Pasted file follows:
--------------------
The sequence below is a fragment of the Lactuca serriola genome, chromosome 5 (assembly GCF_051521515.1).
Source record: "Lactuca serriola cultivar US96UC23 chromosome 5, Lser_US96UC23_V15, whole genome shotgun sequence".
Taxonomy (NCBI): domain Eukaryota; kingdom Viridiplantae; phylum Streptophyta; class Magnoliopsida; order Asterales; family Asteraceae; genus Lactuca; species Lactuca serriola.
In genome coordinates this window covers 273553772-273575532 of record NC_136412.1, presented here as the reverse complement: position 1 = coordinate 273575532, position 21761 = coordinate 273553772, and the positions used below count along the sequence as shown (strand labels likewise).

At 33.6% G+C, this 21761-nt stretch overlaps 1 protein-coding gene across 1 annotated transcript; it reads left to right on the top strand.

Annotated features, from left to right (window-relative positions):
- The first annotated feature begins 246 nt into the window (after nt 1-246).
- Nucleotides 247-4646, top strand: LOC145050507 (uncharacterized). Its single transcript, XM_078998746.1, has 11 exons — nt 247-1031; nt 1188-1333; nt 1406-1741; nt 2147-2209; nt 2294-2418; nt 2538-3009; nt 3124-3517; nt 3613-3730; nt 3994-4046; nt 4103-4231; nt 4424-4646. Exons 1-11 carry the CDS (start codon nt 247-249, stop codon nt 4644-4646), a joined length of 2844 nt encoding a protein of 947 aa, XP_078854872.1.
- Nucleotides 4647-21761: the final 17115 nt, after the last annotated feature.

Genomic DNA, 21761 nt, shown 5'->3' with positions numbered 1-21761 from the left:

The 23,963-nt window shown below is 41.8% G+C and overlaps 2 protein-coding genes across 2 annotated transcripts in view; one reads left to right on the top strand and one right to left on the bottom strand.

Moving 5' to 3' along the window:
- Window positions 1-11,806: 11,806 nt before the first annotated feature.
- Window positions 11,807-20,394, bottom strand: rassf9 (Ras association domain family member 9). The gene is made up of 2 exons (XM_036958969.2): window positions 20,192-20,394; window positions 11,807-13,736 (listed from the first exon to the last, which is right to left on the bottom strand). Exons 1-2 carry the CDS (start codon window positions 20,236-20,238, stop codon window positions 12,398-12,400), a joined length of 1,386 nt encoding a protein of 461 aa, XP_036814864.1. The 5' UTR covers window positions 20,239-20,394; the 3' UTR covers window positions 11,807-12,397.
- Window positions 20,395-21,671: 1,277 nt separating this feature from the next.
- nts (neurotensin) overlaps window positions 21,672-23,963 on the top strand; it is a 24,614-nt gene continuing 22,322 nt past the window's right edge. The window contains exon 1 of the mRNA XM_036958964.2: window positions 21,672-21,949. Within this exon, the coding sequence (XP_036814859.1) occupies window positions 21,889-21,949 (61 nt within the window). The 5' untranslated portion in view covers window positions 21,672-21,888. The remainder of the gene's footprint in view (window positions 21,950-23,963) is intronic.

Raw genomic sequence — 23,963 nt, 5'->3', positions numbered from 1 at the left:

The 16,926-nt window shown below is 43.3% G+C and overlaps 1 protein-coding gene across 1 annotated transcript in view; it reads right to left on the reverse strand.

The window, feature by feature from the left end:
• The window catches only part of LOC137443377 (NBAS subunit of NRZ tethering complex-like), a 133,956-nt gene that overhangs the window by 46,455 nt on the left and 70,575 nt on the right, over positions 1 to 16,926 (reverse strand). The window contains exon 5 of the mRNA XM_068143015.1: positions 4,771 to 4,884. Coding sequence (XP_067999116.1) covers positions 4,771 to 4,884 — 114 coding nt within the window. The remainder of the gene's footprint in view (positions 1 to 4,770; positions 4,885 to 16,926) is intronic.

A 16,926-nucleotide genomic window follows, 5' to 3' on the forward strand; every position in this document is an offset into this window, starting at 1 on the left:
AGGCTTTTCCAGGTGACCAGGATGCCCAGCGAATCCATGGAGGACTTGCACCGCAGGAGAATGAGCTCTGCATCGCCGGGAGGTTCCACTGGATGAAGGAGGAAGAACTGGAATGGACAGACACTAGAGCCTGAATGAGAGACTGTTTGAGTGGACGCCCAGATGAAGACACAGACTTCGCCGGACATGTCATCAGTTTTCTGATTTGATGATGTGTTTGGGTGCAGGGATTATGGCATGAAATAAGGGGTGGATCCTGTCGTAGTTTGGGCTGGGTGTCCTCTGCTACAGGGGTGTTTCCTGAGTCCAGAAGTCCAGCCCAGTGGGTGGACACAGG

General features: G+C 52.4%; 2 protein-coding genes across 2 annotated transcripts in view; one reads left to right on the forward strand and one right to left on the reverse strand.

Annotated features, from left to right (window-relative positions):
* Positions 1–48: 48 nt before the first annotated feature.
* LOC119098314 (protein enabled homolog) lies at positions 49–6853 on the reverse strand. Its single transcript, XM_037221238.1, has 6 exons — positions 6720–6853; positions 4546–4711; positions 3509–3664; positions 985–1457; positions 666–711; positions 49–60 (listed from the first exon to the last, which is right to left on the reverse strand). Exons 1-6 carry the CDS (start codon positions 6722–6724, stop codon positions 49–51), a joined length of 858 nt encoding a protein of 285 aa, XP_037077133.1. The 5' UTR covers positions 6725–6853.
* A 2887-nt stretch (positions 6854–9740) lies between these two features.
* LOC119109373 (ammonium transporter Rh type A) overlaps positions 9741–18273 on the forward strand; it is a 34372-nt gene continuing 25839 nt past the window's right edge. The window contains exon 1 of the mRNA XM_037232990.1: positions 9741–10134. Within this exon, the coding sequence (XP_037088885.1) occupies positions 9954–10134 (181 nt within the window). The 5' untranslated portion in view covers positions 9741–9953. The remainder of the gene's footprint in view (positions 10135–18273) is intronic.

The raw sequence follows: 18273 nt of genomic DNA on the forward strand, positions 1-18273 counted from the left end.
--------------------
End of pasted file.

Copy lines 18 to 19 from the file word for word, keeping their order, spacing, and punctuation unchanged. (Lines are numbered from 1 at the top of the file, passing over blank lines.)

The 16,926-nt window shown below is 43.3% G+C and overlaps 1 protein-coding gene across 1 annotated transcript in view; it reads right to left on the reverse strand.

The window, feature by feature from the left end: